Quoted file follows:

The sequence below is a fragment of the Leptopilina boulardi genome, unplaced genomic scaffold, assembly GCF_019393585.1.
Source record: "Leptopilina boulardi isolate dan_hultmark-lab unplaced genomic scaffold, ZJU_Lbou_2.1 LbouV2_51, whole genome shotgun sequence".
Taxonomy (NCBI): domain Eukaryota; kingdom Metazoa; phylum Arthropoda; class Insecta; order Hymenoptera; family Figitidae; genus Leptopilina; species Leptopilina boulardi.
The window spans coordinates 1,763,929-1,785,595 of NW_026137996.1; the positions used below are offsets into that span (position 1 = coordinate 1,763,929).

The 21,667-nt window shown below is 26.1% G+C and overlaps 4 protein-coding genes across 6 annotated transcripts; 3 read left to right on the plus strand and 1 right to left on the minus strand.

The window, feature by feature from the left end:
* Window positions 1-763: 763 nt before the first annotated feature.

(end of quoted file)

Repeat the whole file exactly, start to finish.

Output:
The sequence below is a fragment of the Leptopilina boulardi genome, unplaced genomic scaffold, assembly GCF_019393585.1.
Source record: "Leptopilina boulardi isolate dan_hultmark-lab unplaced genomic scaffold, ZJU_Lbou_2.1 LbouV2_51, whole genome shotgun sequence".
Taxonomy (NCBI): domain Eukaryota; kingdom Metazoa; phylum Arthropoda; class Insecta; order Hymenoptera; family Figitidae; genus Leptopilina; species Leptopilina boulardi.
The window spans coordinates 1,763,929-1,785,595 of NW_026137996.1; the positions used below are offsets into that span (position 1 = coordinate 1,763,929).

The 21,667-nt window shown below is 26.1% G+C and overlaps 4 protein-coding genes across 6 annotated transcripts; 3 read left to right on the plus strand and 1 right to left on the minus strand.

The window, feature by feature from the left end:
* Window positions 1-763: 763 nt before the first annotated feature.